Aug 08, 2017
Get to Know Tuck’s Industry-Specific Centers
Tuck’s centers and initiatives provide pathways of learning and application in industries of importance. They support Tuck’s personal, connected, and transformative approach to education through out-of-the-classroom learning experiences; the fostering of a vibrant community on-campus and an effective network off-campus; and through the domain knowledge, connections, and experience that helps students find future success in a particular area of focus. There are seven primary centers and initiatives:
Center for Digital Strategies I Center for Business, Government & Society
Center for Leadership I Center for Private Equity and Entrepreneurship
Revers Center for Energy I Healthcare Initiative I Tuck Initiative for Women
All of our centers are accessible to prospective students who want to better understand what the center is about and what kind of opportunities are available. We encourage you to do this! But before you do, take note of the following best practices:
- Before reaching out, make sure you already know a good deal about the center. Start with online resources (all have robust websites) so you can be respectful of everyone’s time and have a truly meaningful conversation. Prepare specific questions (that can’t easily be found online) and focus on centers that you’re truly interested in.
- If specific contact information isn’t available, reach out to the general email address. Note people you’re interested in connecting with (maybe you read the bio of an MBA fellow that really resonated) and/or the specific topics you want to discuss. This will help the center staff direct you to the person that can best help you have a productive and enjoyable conversation.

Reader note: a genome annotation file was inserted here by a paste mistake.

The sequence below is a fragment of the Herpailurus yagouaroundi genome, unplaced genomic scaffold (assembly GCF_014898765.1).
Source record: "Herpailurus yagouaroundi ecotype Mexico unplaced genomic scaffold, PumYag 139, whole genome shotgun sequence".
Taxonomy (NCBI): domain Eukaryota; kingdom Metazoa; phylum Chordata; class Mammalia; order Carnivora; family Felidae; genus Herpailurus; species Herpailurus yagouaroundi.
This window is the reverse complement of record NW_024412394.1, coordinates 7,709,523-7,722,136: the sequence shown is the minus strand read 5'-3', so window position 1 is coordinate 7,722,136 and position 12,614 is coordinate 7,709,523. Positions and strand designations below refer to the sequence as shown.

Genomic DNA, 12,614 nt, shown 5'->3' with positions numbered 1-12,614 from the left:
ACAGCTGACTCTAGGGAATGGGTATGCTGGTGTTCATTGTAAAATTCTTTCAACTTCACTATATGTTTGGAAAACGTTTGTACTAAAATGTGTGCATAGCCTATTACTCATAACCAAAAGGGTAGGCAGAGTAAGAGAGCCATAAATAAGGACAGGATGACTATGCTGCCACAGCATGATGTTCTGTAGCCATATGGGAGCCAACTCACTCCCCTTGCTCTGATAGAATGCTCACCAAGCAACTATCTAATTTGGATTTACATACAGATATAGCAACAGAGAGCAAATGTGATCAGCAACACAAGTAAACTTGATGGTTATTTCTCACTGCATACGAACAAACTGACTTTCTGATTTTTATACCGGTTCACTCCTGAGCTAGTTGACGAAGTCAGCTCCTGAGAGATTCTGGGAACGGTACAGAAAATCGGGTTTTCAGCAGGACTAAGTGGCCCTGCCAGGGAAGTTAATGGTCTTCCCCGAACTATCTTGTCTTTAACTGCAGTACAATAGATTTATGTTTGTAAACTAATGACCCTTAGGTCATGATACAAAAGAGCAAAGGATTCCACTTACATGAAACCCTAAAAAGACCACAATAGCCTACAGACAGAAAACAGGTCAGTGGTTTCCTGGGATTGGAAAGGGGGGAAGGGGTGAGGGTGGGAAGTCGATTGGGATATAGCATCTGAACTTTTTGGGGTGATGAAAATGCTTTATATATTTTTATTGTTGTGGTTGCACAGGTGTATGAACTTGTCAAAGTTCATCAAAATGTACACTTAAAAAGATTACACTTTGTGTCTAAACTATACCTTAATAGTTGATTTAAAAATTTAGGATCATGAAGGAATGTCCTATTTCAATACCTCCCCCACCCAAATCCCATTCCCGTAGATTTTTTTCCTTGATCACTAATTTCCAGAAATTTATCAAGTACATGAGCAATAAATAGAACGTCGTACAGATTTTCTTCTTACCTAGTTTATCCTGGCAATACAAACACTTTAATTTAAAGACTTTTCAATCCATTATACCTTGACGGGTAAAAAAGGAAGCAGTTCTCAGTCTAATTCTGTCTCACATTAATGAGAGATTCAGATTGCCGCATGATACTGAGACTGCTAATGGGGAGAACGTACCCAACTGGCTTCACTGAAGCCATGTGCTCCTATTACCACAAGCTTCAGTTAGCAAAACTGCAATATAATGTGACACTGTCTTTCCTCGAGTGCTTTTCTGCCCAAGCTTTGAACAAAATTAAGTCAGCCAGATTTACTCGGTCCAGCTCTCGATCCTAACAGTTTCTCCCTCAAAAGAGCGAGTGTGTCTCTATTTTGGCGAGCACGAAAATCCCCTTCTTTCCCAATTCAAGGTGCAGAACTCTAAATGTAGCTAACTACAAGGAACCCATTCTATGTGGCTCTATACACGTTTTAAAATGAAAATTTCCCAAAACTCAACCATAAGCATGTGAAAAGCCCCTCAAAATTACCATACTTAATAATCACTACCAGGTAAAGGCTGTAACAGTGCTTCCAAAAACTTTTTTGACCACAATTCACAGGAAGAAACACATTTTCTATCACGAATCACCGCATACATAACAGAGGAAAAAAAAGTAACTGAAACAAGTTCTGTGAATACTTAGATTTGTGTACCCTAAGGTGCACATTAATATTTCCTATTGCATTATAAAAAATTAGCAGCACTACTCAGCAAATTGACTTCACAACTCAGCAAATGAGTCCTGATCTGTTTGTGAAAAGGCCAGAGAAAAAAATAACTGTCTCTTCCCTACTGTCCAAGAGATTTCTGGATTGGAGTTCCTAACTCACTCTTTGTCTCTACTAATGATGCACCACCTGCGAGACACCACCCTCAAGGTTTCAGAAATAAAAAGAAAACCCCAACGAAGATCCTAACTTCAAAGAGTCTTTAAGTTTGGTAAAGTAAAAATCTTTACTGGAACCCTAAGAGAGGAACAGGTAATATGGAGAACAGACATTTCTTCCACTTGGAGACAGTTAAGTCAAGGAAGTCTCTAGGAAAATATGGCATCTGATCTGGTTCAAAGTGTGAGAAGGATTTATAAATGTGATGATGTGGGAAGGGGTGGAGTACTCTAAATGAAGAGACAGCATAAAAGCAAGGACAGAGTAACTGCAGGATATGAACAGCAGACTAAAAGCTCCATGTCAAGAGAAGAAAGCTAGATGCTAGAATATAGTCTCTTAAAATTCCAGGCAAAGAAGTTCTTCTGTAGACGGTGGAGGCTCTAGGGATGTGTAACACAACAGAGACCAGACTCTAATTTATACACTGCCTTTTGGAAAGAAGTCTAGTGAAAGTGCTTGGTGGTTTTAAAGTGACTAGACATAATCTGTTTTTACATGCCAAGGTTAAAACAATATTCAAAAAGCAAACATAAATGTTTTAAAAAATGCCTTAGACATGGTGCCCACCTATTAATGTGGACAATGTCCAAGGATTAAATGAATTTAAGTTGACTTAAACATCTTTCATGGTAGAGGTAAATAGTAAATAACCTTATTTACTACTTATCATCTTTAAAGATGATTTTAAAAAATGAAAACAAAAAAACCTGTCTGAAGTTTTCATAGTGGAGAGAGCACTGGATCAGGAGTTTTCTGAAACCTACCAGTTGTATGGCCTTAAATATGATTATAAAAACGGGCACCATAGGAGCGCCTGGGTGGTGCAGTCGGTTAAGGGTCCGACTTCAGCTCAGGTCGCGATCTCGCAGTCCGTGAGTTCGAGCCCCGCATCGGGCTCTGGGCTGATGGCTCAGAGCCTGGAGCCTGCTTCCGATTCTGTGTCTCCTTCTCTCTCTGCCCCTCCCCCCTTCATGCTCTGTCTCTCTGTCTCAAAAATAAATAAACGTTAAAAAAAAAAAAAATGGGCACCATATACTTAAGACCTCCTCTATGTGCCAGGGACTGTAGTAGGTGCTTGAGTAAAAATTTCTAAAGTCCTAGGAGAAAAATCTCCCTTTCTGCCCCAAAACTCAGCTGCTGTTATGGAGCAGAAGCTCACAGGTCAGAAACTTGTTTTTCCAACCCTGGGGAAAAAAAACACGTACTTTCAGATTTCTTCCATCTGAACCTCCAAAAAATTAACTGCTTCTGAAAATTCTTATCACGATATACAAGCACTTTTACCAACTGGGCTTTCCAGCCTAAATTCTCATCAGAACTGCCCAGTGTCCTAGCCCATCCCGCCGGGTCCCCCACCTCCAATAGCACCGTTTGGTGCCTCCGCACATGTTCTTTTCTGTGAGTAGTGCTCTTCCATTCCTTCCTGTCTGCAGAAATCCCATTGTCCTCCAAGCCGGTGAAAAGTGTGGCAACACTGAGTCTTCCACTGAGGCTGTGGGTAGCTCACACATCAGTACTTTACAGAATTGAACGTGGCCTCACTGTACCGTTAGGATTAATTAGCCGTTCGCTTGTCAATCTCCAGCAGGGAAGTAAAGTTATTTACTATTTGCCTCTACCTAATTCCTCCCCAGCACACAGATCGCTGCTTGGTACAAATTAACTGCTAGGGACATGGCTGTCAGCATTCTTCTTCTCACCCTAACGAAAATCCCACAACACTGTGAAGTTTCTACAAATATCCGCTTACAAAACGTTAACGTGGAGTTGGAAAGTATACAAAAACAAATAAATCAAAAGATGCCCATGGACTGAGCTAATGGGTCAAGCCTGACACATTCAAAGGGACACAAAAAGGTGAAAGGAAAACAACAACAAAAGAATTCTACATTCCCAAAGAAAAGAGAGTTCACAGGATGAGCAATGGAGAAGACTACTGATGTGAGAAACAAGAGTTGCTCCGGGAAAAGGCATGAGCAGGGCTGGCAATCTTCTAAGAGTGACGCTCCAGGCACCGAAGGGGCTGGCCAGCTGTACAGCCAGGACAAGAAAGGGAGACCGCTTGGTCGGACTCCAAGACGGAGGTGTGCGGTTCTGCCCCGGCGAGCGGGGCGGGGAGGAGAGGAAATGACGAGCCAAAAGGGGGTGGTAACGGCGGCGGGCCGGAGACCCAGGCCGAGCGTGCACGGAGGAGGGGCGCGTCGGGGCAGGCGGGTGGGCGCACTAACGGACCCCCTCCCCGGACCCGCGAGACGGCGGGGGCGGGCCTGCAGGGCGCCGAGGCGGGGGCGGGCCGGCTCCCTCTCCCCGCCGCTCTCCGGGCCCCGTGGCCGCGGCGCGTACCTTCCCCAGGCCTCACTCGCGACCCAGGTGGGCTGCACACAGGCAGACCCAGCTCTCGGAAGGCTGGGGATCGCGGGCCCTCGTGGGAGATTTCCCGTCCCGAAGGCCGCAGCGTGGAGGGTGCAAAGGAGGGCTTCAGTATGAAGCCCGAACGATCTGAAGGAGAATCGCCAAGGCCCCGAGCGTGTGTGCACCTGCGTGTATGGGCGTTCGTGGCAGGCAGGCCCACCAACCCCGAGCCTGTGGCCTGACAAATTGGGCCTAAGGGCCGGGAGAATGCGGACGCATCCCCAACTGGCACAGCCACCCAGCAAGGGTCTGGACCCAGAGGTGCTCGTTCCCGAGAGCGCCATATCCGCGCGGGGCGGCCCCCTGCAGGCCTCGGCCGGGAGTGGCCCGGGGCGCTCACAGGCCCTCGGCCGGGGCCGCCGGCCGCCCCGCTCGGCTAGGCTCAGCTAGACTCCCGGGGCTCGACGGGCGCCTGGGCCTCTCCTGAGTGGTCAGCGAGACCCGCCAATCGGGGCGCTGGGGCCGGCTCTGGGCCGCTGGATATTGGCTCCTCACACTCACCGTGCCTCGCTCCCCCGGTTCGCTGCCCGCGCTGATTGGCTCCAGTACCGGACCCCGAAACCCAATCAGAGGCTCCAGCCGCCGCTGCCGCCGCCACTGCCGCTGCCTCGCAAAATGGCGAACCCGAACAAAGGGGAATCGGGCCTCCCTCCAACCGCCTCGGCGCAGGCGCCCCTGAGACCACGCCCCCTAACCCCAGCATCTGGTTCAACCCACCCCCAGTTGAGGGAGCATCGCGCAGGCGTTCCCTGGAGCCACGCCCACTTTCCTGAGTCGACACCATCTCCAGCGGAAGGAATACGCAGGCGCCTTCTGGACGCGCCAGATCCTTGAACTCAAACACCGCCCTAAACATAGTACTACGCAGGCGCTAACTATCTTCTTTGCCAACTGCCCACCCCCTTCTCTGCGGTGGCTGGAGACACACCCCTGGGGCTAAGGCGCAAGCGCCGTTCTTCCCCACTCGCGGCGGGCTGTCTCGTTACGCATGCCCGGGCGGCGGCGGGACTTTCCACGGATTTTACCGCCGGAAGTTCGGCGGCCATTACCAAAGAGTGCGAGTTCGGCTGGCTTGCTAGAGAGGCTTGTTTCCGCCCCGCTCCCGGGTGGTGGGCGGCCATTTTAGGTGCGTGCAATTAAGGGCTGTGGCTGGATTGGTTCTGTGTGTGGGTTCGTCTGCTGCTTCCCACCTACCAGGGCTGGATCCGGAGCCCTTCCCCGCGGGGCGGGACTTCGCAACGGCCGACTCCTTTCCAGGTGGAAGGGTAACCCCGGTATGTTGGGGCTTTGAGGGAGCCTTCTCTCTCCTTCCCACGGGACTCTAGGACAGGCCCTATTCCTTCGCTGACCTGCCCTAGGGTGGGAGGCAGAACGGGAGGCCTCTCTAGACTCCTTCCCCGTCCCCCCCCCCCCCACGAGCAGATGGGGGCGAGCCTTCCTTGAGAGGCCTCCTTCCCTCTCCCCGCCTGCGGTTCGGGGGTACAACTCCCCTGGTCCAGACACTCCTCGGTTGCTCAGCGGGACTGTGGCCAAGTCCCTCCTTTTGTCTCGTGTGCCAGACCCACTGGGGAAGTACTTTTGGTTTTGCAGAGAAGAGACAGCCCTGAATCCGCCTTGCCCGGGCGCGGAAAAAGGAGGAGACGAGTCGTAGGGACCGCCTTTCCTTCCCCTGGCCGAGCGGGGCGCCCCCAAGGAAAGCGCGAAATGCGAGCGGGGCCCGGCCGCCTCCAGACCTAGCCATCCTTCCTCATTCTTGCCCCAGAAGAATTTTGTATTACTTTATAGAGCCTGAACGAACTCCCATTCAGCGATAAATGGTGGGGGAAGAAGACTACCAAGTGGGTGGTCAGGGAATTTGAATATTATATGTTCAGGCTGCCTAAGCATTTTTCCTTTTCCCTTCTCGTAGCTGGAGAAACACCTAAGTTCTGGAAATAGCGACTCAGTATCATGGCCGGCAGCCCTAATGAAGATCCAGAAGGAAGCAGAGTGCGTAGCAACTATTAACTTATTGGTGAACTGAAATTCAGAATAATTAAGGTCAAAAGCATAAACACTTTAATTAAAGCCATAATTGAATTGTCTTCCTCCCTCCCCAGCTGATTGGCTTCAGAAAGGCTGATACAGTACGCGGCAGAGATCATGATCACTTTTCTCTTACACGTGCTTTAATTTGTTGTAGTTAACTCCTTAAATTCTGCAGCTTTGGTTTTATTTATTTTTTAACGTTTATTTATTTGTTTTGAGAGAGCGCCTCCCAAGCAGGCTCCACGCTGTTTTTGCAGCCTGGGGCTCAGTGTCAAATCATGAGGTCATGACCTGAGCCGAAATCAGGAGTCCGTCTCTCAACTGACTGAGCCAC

- Conversations with center staff and fellows are a resource for you (the applicant) not us (the admissions committee). They aren’t reporting anything to Admissions and are in no way involved in the evaluation process. Don’t request that they put in a good word for you.
- Connecting with centers isn’t a box you check in order to be admitted. Any interaction you have should naturally strengthen your candidacy simply because you have a better understanding of what opportunities lie ahead at Tuck. Listing the name of everyone you’ve spoken with is not helpful. Unless you add relevant context to back it up, no one likes a name dropper.
Pictured Above: Co-founder of Silver Lake, Jim Davidson, speaks at the 12th annual Private Equity Conference in 2017.